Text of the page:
Yes, my opening was a success. But the fact of the matter is I haven’t yet talked about how two weeks before the opening I had a huge construction problem occur. At one point, I KNEW I needed to cancel my opening. And it was the second opening date that I had announced (which would certainly make me a bigger fool than if I canceled just one). I KNEW that I was going to have to move if I could even afford to, and possibly give up on this foolish gallery idea altogether. I haven’t yet pointed out the flaws in how we painted the walls, how the paper isn’t hanging on the walls exactly as I hoped, how my images in the front windows are terribly hard to see during the day because the glass is sooo reflective. I could go on.
Ultimately, I don’t have the perfect answer for Catherine, or even myself. But through experience, through trial and error, by feeling discouraged from comparing myself to others who look like they’ve achieved more, I KNOW that negative feelings and thoughts are temporary.
In contrast, I also know that so are thoughts of success. But, they go hand in hand. Success and failure must dance together. It’s a balance. And regardless of one’s level of talent or their list of accomplishments, life is a constant ebb and flow of successes and failures.
Nothing is ever perfect, but jumping in before you feel ready is always better than not jumping in at all.
I’m thrilled I decided not to quit photography when I felt stuck. I wasn’t done being creative, I was just done creating in the way I was creating. I needed to simply find new ways to express myself and engage my work. I needed to experience other techniques, styles, approaches, subjects, feelings, and narratives.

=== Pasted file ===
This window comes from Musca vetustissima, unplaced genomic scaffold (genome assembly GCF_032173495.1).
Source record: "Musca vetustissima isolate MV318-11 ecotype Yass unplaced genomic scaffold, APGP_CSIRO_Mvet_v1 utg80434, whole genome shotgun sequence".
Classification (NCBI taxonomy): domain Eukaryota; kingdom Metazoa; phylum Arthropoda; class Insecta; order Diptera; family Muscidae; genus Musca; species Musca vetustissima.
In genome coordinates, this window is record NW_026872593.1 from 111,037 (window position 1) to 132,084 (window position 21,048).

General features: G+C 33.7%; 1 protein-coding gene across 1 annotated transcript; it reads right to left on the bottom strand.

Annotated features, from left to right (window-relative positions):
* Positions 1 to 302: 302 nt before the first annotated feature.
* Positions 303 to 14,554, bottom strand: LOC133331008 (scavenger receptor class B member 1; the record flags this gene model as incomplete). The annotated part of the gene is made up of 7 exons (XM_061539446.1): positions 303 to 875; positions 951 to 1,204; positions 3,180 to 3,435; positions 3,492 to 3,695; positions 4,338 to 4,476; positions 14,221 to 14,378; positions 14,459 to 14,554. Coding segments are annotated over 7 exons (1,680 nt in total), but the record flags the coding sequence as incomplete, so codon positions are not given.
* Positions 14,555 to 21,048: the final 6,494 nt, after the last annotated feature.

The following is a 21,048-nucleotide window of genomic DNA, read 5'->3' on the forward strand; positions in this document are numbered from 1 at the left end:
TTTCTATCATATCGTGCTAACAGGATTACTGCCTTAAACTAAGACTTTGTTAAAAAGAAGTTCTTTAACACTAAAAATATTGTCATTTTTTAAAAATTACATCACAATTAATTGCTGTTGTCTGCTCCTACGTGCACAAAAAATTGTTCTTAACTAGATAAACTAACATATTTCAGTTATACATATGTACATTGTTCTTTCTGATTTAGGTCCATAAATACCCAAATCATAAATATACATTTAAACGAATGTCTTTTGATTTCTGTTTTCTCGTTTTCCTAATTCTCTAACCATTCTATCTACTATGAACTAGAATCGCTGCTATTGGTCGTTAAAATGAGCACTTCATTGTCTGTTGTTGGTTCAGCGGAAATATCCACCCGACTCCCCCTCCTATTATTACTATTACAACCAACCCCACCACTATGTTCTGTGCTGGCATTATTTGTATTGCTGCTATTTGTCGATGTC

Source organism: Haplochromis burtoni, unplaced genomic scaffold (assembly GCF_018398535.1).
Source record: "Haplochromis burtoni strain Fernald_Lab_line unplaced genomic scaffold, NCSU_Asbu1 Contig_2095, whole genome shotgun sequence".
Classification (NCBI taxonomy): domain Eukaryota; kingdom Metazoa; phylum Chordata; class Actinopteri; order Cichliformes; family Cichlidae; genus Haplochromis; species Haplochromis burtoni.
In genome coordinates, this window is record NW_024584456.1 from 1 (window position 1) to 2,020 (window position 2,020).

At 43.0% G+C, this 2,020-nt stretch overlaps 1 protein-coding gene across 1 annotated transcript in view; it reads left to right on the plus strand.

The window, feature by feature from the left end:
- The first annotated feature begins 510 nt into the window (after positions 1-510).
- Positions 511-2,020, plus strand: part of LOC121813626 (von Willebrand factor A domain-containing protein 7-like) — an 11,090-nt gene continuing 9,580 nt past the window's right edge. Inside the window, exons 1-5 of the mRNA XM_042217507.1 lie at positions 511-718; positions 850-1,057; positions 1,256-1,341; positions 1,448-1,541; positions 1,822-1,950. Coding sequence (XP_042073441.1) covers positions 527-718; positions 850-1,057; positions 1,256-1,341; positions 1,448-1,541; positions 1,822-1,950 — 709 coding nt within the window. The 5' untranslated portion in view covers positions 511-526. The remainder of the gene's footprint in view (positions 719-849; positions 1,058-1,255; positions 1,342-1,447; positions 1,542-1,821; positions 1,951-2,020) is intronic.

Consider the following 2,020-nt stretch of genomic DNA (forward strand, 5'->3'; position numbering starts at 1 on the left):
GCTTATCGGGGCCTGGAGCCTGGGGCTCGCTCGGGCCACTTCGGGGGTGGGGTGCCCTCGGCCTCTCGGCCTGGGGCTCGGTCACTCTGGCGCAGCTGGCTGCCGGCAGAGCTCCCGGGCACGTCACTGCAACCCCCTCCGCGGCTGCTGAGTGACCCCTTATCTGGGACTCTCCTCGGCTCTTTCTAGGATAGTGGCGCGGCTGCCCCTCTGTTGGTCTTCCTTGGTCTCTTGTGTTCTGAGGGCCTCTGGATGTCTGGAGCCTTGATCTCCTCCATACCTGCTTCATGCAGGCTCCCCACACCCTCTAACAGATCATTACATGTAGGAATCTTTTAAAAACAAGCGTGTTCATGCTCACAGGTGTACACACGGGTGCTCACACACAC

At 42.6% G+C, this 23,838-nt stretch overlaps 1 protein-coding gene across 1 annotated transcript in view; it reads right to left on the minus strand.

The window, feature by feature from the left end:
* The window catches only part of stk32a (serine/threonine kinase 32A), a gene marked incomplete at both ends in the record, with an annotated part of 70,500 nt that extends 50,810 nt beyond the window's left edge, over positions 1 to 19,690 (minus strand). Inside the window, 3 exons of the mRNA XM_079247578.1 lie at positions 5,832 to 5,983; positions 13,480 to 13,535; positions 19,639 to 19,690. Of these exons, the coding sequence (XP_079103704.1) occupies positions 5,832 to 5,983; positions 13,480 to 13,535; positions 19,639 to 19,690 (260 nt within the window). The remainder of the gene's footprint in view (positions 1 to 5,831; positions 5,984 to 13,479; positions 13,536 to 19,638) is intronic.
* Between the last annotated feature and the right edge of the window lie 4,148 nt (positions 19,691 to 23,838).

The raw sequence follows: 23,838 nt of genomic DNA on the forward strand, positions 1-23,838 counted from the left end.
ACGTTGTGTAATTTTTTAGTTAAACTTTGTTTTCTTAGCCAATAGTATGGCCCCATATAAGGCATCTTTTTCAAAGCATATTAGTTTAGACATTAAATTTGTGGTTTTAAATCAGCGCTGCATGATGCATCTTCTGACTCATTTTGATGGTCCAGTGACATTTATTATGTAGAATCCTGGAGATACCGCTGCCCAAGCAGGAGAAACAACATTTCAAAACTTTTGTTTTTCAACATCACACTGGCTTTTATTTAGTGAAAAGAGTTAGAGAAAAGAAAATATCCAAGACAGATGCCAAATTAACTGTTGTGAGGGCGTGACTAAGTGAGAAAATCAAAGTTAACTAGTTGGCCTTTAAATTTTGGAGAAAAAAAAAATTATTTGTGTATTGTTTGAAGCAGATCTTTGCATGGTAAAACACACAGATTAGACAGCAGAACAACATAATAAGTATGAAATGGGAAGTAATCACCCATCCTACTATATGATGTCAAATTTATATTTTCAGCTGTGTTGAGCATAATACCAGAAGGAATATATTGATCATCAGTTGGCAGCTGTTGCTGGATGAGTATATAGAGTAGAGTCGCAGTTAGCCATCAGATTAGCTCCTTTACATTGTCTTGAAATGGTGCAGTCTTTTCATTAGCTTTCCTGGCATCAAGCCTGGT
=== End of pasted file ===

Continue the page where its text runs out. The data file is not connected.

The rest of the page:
Hitting walls is inevitable. Feeling discouraged is going to happen. Making mistakes and failing is certainly in your future and mine.
We have two choices in engaging our art (and our lives): we learn to adapt and change as time goes on, or we quit.
So, let’s not stop. Expect the obstacles, and embrace them. Let’s tell ourselves that this is me being a part of the process that I must go through in order to find the wins that are just as inevitable the loses. Here’s a quote I love:
“Failure is an event, not a person.” – Zig Ziglar
These emails, like my gallery itself, are a way for me to support you and the photographic community. I want my gallery to be a center for creative thought, learning craft, and building community, and I want these emails to support that. To support you.
Have you ever felt stuck, discouraged, disenchanted, or that you’ve peaked? What helped you get out of that rut? Have you got creative or technical struggles or challenges? Did you break out of it? Or are you still stuck?
What can I do to help you take the next steps on your creative path?
Your replies to these emails come directly to me; no gatekeepers keep me from seeing your message. Want a more personal connection? Contact me any way you choose through the info below. I’d love to see you in person and talk about all of this and show you the new gallery.
Stay outside, stay engaged, stay playful
– Jason Bradley
PS – The gallery is open Tuesday and Thursday from 10:00 to 5:00, or by appointment. Call me ahead of time to make sure I’m there working with my wing-man Joe Platko, but reach out to me, to us.